What Belongs in Your Discontinued Ops?

FASB will rework the definition of discontinued operations in its upcoming exposure draft.

One small step at a time, the Financial Accounting Standards Board is tightening up the criteria for what qualifies as a discontinued operation on a corporate income statement. This time the board has targeted a subset of discontinued operations: newly acquired subsidiaries that are classified as “held for sale on acquisition.” Those are business units that are earmarked for a quick sell-off after a merger.

On Wednesday FASB voted to move forward with an exposure draft that would amend the definition of discontinued operations to include these held-for-sale acquisition. This is significant because if the businesses don’t meet the stringent criteria already set up for held-for-sale subsidiaries, they won’t be classified as discontinued operations.

Generally, companies like to report discontinued operations separately from continuing operations to enable investors to strip out sold, or soon-to-be-sold, assets from current and future earnings when they judge the worth of the company. Such reporting has been known to brighten company profit pictures. Case in point: on Thursday Scholastic Inc. — the U.S. publisher of the famously popular Harry Potter book series — reported earnings from continuing operations of $2.82 for the 2008 fiscal year, compared with a $0.57 net loss for the year when it included discontinued operations in its calculation.

Similarly, acquiring companies are keen on immediately classifying assets that they intend to jettison as held for sale, to communicate the company’s view of what’s driving the transaction. For example, consider an entertainment conglomerate that spends $1 billion (half stock, half debt) to buy a company that owns theme parks, a bottling group, and a rail-car operation. If the conglomerate’s executives want investors to know that the theme parks were the primary target and that within a short time the bottling and rail-car units will be sold to help pay down the debt and buy back some stock, they can book the bottling and rail-car units as held for sale.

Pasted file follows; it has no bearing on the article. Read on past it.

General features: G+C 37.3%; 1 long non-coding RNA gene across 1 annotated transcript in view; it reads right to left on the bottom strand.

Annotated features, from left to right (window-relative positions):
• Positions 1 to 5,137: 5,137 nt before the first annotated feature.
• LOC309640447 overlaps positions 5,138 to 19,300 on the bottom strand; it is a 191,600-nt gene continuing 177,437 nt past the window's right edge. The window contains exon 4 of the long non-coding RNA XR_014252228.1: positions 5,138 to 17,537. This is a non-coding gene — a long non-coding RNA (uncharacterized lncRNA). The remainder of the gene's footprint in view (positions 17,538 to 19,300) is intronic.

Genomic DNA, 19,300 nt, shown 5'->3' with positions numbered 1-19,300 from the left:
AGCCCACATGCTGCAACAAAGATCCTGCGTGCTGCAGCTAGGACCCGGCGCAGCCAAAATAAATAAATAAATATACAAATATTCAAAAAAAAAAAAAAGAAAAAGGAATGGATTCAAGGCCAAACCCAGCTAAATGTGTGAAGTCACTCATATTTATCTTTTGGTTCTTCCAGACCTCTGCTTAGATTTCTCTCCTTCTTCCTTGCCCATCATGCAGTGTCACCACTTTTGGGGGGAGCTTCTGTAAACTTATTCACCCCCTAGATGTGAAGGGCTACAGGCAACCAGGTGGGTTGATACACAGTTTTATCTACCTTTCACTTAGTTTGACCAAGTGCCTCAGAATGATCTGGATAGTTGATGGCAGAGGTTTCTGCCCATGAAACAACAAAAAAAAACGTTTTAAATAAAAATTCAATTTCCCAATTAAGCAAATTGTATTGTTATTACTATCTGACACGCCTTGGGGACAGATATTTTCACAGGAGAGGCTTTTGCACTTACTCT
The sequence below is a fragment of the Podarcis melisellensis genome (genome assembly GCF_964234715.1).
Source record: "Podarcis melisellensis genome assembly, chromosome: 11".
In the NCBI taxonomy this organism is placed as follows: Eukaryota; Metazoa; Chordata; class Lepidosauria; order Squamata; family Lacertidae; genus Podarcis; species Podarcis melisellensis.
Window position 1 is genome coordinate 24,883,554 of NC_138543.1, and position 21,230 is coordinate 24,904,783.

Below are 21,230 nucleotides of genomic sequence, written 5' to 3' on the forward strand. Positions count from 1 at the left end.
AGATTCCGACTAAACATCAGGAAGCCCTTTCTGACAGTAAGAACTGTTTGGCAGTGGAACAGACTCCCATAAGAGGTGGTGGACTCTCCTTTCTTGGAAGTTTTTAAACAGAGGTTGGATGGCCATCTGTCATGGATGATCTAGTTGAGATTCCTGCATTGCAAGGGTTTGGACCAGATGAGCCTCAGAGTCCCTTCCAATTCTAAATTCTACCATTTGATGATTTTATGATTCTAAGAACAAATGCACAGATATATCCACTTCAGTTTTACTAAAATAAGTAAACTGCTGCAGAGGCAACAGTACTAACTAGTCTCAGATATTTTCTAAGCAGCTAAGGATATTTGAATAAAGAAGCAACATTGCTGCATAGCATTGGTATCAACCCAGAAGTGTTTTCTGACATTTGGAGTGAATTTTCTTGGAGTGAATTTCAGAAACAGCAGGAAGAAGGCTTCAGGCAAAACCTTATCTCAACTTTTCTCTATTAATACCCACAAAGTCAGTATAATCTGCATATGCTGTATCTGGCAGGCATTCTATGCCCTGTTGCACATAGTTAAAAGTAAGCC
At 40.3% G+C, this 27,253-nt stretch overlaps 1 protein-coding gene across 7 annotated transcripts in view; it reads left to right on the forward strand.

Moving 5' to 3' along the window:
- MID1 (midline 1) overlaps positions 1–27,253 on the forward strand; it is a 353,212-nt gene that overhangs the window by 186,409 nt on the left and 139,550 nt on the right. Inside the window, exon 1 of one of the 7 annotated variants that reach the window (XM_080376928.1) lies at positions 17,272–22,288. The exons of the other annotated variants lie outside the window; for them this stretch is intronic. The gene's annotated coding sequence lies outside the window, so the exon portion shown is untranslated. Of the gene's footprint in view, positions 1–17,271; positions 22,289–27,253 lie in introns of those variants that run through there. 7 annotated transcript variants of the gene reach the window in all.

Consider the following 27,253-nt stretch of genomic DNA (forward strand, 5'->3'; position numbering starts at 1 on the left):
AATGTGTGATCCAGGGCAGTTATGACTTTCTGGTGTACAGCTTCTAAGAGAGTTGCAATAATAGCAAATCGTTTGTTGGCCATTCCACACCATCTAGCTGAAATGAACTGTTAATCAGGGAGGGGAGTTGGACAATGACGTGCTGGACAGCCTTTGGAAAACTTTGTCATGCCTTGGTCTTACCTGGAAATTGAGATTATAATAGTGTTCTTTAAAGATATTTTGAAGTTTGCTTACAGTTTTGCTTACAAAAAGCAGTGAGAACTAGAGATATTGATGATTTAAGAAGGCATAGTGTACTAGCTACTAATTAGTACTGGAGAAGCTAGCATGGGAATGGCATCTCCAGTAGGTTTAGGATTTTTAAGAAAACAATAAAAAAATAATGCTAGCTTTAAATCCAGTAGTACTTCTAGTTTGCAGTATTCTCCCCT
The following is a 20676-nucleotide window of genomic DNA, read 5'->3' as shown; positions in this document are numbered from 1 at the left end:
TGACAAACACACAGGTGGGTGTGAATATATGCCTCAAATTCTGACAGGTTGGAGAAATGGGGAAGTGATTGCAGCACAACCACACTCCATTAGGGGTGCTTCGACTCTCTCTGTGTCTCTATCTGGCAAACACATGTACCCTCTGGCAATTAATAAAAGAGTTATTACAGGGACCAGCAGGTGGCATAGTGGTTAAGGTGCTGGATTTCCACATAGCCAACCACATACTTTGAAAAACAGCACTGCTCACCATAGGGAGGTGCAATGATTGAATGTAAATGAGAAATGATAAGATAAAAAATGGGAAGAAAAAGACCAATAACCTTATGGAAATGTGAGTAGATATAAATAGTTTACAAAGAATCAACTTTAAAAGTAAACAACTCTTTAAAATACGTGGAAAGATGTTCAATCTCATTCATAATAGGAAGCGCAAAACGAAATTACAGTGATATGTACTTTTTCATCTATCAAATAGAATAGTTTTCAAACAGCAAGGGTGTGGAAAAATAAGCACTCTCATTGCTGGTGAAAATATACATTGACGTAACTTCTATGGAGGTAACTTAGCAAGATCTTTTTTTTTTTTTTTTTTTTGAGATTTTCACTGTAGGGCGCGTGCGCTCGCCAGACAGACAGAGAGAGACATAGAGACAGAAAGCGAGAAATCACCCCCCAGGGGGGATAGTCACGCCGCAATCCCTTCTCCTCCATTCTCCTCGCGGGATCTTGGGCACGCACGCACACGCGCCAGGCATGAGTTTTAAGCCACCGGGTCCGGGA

The held-for-sale criteria are strictly defined to prevent companies from dumping too many items into that financial-statement category, however. For an asset or subsidiary to qualify as held for sale, management must commit to sell the item off within one year of recording it, the asset or business unit must be available for immediate sale in its present condition, management must be actively seeking a buyer, and the sale price must be “reasonable in relation to its current fair value.” The asset or subsidiary is measured at its fair value — less the cost to sell the item — as of the acquisition date.

In 2001 FASB issued FAS 144, the rule that defines discontinued operations and instructs companies how to account for the items. At the time, the new rule broadened the scope of the definition so more items qualified for such accounting treatment. And although separating out discontinued operations doesn’t change net income, companies say the partitioning makes it easier for executives to tell their earnings story without addressing unwanted assets and liabilities.


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